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Food and Energy Costs for Low Income Households

Recently, there's been quite a bit of concern about rising food and energy costs, and worry that recent increases are signs of a coming outburst of inflation. While there's not much evidence that food and energy costs lead to higher inflation in the long-run, and hence no reason for the Fed to raise its target interest rate to prevent this from happening, that's not to say that increases in food and energy costs are inconsequential. For households in the lowest 20 percent of the income distribution, spending on food and energy is 44.1% of after-tax income:

The Cost of Food and Energy across Consumers, by Daniel Carroll, Economic Trends, FRB Cleveland: Rising food and energy prices have been getting considerable attention recently. The latest report from the Bureau of Labor Statistics shows that ... [e]nergy rose by 2.1 percent (7.3 percent year-over-year), which is consistent with its longer trend over the past six months. Curiously, given the focus it has received, the rise in food prices has been ... modest, just ... 1.8 percent year-over-year... In fact, food at home is up only 2.7 percent from its lowest point in the past two years. ...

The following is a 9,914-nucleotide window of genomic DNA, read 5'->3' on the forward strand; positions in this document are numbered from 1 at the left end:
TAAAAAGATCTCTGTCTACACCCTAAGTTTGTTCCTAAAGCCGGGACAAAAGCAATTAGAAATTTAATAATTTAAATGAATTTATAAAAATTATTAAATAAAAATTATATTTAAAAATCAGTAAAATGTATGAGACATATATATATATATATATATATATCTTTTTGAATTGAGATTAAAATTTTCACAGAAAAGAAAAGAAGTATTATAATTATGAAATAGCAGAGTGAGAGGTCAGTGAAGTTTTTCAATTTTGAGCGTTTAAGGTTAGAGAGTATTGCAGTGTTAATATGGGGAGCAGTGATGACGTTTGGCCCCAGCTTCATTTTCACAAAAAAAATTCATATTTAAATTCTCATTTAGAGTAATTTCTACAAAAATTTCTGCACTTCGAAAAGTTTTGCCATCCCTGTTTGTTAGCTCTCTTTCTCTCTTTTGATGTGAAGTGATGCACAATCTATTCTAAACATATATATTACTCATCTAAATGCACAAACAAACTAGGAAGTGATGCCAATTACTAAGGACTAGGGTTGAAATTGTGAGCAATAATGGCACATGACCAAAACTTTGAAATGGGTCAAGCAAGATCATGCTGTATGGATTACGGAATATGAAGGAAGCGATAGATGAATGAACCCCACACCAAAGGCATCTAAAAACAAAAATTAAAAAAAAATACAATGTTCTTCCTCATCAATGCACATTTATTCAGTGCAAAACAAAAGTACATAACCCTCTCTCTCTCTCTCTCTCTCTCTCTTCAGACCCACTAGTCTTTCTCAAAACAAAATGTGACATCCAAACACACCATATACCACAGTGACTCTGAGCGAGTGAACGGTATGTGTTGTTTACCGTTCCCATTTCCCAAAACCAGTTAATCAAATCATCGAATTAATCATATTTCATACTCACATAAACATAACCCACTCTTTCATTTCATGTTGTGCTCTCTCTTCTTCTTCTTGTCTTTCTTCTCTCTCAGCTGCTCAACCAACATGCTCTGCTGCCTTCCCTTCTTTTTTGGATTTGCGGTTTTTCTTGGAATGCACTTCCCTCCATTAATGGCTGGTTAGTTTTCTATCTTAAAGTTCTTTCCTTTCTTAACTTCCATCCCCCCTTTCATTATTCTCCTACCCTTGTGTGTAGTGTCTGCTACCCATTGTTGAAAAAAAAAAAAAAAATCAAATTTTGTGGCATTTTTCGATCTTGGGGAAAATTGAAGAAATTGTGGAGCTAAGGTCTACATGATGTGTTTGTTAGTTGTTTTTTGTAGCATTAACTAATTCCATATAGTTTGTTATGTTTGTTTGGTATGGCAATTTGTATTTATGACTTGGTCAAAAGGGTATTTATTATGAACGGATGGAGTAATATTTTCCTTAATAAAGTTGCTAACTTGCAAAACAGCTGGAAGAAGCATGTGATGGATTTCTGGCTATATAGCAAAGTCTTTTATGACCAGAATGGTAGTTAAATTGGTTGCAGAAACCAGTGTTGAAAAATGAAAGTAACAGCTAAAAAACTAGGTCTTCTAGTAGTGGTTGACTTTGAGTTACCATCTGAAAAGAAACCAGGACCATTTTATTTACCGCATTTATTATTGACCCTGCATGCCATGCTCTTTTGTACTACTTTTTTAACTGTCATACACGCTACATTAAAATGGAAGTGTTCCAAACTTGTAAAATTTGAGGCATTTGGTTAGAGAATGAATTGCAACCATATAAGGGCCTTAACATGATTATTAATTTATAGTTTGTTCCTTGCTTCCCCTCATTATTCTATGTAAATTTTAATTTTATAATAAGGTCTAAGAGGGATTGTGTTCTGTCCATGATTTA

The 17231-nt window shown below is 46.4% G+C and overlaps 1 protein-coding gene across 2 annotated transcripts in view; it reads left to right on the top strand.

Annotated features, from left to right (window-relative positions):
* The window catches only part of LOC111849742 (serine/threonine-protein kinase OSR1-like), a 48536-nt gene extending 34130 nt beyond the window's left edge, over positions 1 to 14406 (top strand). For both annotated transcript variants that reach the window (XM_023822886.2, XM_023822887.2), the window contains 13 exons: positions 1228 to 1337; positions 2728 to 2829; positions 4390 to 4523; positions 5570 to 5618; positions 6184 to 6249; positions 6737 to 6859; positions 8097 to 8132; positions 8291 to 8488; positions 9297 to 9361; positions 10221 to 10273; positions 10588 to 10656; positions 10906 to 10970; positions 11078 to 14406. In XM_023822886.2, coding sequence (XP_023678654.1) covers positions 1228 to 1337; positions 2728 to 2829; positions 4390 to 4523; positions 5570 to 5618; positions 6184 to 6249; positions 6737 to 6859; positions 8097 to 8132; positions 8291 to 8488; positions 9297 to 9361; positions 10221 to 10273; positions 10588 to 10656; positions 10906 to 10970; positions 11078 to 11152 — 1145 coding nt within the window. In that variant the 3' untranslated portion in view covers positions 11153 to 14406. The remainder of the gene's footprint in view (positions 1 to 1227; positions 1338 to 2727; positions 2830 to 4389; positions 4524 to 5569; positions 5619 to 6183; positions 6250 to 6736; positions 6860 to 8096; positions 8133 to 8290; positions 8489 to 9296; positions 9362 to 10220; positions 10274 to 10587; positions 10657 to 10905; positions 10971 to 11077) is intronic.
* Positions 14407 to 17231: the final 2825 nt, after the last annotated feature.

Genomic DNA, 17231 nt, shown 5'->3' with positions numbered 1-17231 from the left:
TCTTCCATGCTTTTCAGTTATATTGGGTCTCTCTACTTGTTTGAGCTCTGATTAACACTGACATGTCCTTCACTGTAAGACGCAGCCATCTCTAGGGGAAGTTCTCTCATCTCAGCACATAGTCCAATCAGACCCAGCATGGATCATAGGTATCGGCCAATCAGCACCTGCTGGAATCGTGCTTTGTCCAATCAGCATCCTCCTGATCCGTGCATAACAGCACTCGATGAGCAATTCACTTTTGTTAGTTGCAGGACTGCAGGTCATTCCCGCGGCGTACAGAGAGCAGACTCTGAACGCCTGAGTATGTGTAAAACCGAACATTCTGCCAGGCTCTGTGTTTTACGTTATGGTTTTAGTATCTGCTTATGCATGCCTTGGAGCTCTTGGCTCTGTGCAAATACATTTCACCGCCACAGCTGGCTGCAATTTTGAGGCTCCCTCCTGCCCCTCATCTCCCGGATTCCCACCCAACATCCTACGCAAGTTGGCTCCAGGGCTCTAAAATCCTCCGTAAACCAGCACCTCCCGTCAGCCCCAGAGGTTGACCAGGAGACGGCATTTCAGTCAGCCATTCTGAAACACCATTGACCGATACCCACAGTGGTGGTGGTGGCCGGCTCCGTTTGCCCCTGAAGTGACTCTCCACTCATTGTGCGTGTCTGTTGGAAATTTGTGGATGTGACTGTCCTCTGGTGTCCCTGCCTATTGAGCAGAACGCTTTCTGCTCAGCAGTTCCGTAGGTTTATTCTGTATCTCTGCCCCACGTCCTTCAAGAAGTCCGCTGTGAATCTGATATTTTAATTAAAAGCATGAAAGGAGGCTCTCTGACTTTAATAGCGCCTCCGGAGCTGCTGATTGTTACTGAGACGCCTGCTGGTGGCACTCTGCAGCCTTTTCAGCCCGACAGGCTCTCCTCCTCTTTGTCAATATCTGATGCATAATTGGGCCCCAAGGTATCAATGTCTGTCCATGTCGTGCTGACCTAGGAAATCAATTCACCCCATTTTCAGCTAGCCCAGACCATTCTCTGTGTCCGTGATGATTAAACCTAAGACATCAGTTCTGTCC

The importance of food and energy prices to households' bottom lines is not evenly distributed across the income distribution... For the median household, food and energy are roughly 17 percent of both expenditures and after-tax income. Households in the top 20 percent of the income distribution spend 11.6 percent of total expenditures on food and energy, which adds up to 7.9 percent of disposable income. For the bottom 20 percent these shares rise to 20.4 percent of expenditures and a whopping 44.1 percent of after-tax income!
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For those astutely wondering why food and energy expenditures are a larger fraction of total expenditures than of total income for the bottom 20 percent, there is a much higher fraction of households in this quintile which may be using savings and credit markets to consume above their annual income. Likely categories are the unemployed, business owners with temporary losses, students living on loans, and retirees drawing down their nest eggs.
Perhaps this helps to explain why there's a close relationship between changes in energy prices and changes in consumer sentiment.
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